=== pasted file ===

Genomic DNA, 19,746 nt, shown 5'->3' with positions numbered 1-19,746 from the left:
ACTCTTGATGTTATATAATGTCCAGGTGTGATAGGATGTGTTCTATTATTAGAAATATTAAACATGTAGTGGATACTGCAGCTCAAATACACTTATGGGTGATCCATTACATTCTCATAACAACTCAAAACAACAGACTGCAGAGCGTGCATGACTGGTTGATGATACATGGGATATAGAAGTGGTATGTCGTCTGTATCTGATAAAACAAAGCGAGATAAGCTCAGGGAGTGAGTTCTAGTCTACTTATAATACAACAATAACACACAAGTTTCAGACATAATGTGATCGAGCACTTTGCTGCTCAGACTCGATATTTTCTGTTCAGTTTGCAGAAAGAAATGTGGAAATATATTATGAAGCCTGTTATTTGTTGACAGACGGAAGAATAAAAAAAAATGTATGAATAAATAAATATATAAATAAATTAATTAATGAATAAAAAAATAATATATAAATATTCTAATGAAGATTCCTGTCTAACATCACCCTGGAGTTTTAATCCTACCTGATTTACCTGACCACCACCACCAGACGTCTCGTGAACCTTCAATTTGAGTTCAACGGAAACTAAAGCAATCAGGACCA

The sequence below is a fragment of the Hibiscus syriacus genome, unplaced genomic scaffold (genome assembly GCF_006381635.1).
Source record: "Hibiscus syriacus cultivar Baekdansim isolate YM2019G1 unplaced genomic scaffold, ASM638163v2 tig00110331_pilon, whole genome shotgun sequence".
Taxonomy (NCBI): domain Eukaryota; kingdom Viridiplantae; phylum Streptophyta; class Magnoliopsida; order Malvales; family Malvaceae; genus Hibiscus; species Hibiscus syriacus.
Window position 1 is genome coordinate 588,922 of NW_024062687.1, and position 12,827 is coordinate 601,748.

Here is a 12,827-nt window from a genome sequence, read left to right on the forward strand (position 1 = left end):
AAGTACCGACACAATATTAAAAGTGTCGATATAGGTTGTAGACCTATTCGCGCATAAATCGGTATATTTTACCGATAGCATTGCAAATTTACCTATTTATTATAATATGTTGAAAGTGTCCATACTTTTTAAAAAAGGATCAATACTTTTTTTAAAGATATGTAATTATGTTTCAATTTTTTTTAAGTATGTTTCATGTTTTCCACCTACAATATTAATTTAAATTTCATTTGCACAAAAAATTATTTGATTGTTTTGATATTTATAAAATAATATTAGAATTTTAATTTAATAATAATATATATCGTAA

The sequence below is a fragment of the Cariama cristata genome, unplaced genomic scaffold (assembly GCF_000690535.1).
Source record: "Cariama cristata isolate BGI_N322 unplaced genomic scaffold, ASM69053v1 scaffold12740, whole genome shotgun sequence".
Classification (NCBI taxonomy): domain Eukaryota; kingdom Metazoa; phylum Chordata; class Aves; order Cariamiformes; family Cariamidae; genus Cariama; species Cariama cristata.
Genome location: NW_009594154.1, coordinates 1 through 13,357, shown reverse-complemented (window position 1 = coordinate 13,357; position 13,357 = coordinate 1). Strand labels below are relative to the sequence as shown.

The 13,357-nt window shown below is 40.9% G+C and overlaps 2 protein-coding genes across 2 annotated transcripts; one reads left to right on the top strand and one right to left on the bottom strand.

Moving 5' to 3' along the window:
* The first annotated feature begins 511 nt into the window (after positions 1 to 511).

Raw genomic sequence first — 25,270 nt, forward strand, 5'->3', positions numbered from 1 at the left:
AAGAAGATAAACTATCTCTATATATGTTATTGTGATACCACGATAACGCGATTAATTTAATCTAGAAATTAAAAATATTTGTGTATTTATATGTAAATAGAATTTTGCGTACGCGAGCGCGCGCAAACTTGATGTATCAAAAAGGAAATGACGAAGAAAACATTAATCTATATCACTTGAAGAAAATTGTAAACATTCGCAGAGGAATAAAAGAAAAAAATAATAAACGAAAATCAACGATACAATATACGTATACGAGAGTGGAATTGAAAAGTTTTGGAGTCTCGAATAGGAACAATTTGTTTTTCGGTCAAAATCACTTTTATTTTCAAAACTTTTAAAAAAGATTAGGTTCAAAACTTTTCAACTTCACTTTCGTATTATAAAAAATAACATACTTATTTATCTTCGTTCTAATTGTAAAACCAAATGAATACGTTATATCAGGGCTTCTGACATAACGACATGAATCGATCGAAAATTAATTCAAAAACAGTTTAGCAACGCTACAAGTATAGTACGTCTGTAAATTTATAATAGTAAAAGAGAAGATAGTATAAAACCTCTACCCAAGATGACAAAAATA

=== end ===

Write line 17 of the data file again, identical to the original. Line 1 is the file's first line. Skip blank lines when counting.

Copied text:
AAGAAGATAAACTATCTCTATATATGTTATTGTGATACCACGATAACGCGATTAATTTAATCTAGAAATTAAAAATATTTGTGTATTTATATGTAAATAGAATTTTGCGTACGCGAGCGCGCGCAAACTTGATGTATCAAAAAGGAAATGACGAAGAAAACATTAATCTATATCACTTGAAGAAAATTGTAAACATTCGCAGAGGAATAAAAGAAAAAAATAATAAACGAAAATCAACGATACAATATACGTATACGAGAGTGGAATTGAAAAGTTTTGGAGTCTCGAATAGGAACAATTTGTTTTTCGGTCAAAATCACTTTTATTTTCAAAACTTTTAAAAAAGATTAGGTTCAAAACTTTTCAACTTCACTTTCGTATTATAAAAAATAACATACTTATTTATCTTCGTTCTAATTGTAAAACCAAATGAATACGTTATATCAGGGCTTCTGACATAACGACATGAATCGATCGAAAATTAATTCAAAAACAGTTTAGCAACGCTACAAGTATAGTACGTCTGTAAATTTATAATAGTAAAAGAGAAGATAGTATAAAACCTCTACCCAAGATGACAAAAATA